oetry were cooking, Douglas Florian would undoubtedly be considered a master chef. In previous books like On the Wing, A Pig Is Big and Insectlopedia, he has developed a distinctive cuisine guaranteed to tempt the most finicky poetry reader.

Florian's new book, lizards, frogs, and polliwogs, is no exception. Here are some of the ingredients of his never-fail recipe: ¥ Begin with children's fascination with animals, birds, insects and other creatures. The weirder, the better. Crocodiles, geckos, newts, iguanas, skinks and polliwogs will all do perfectly well.

¥ Add liberal amounts of humor, watercolor paint and brown paper bags. (That's right, the art is done on brown paper bags!) ¥ Now mix, whip, fold, knead and stir.

Â¥ The result: a delicious concoction of witty (and informative) poems with delightful illustrations, sure to get kids and parents giggling with joy.

lizards, frogs, and polliwogs boasts a design as elegant and playful as a nouveau cuisine main course. White space is used to advantage, with each poem set by itself on a page opposite a full-color illustration. In poems like The Gecko, celebrating the ability of geckos to climb walls, the words are arranged in a rectangle. The words in The Python circle around like a snake. The book is a feast of language, too, with lots of fun word play. Take a poem called The Newt. The illustration shows a newt comfortably settled in with his morning coffee and newspaper, the Newt News.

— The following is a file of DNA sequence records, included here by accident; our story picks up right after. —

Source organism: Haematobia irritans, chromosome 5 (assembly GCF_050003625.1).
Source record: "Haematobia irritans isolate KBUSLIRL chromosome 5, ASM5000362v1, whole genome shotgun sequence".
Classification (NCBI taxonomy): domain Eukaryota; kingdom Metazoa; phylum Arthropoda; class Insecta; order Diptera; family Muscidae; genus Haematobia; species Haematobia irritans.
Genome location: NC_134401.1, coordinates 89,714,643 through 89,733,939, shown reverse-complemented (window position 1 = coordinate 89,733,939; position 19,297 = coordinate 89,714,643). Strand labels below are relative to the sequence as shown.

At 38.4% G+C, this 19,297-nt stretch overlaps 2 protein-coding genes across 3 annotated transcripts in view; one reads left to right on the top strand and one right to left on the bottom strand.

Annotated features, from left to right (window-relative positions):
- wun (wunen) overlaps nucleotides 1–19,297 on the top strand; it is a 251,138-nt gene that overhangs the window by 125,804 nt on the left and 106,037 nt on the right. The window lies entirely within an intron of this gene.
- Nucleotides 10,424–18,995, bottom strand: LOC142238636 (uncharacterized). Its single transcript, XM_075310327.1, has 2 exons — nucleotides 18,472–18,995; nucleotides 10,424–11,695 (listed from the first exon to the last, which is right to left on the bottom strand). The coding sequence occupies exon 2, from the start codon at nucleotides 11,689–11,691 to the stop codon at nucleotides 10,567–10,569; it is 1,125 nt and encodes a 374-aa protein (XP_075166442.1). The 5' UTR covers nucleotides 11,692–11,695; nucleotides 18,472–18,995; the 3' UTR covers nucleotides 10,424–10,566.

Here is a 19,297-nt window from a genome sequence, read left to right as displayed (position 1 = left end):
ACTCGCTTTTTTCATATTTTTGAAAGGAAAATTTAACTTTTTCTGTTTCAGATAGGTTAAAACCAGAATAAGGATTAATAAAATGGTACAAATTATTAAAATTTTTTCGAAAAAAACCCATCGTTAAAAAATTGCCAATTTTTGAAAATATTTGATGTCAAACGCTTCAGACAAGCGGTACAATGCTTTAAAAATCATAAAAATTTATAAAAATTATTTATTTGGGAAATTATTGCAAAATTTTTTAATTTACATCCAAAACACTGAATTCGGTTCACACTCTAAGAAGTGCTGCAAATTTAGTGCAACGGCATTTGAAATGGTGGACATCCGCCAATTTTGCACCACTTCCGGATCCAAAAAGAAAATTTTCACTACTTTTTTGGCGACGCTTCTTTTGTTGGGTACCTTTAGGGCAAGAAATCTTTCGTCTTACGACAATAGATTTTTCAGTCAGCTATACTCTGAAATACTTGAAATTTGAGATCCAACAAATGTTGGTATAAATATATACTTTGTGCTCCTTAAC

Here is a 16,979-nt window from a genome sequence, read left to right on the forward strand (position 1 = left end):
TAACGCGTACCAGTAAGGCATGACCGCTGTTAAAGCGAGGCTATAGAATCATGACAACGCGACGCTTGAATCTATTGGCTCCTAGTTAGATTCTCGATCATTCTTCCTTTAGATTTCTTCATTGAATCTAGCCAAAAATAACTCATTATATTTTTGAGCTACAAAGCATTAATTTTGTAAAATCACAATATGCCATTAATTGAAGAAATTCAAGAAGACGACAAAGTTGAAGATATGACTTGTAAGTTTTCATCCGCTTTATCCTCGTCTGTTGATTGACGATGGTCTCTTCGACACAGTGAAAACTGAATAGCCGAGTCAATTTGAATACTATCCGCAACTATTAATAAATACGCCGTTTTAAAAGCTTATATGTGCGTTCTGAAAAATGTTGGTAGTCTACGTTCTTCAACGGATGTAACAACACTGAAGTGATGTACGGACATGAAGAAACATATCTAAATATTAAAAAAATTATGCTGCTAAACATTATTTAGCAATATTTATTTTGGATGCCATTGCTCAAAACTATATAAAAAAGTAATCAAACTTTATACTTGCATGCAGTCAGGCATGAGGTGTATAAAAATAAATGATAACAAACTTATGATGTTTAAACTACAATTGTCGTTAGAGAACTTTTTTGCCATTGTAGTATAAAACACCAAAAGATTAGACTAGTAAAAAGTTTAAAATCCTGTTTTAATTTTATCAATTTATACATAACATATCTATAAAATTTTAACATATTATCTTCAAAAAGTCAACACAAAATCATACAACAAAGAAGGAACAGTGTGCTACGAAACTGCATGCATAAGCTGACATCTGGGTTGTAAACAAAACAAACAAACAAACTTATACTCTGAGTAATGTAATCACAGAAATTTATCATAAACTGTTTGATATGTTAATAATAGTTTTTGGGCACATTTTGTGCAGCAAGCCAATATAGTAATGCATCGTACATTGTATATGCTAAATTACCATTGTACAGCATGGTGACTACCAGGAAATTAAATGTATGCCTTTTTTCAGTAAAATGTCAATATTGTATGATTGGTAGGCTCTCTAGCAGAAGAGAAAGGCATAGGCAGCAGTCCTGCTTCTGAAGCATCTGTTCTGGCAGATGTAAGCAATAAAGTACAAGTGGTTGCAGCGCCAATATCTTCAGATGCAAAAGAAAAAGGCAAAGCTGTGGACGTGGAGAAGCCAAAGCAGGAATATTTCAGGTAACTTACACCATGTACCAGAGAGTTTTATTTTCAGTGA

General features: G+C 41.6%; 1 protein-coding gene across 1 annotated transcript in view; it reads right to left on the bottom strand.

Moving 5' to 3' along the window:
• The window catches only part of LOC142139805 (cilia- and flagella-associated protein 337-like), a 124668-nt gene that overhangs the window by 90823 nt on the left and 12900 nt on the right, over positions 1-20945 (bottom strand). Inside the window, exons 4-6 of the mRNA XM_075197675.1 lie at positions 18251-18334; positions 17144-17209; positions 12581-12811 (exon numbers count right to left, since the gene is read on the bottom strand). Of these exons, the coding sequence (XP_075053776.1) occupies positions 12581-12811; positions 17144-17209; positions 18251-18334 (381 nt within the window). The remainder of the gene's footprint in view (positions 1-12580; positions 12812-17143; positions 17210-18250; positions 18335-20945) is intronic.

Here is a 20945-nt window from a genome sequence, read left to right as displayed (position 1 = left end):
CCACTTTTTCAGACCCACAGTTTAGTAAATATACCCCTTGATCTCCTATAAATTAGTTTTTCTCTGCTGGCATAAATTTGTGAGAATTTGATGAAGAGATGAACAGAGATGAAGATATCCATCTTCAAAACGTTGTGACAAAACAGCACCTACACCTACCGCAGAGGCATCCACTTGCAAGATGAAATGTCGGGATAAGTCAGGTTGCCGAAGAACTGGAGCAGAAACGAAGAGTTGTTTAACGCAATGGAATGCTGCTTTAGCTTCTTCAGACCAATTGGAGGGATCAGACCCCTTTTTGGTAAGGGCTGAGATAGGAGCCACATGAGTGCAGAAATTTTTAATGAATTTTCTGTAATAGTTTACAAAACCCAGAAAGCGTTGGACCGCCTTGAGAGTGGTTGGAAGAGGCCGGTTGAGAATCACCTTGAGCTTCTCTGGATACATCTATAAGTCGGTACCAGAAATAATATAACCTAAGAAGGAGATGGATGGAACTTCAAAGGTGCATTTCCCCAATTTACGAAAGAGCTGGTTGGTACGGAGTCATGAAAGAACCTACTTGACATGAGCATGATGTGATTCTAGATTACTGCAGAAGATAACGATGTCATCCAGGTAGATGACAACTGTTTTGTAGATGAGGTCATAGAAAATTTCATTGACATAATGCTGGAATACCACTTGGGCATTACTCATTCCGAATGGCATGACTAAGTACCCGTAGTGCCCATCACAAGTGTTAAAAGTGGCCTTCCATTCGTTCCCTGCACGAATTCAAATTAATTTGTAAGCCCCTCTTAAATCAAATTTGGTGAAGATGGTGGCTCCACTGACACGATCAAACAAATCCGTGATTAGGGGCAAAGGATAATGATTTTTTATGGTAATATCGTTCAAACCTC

Some children's poetry is so saccharine, parents can't bear a second reading. Not so with Florian's work, which is accessible enough for children but contains a sophisticated edge teens and adults will appreciate.

April is National Poetry Month, but if you want to encourage a love of language, then you just might consider making Douglas Florian's books a part of your family's regular diet of reading. They're simply too delicious to pass up.

Deborah Hopkinson appreciates poetry and animals in Walla Walla,Washington. Her new books are Bluebird Summer and Fannie in the Kitchen.

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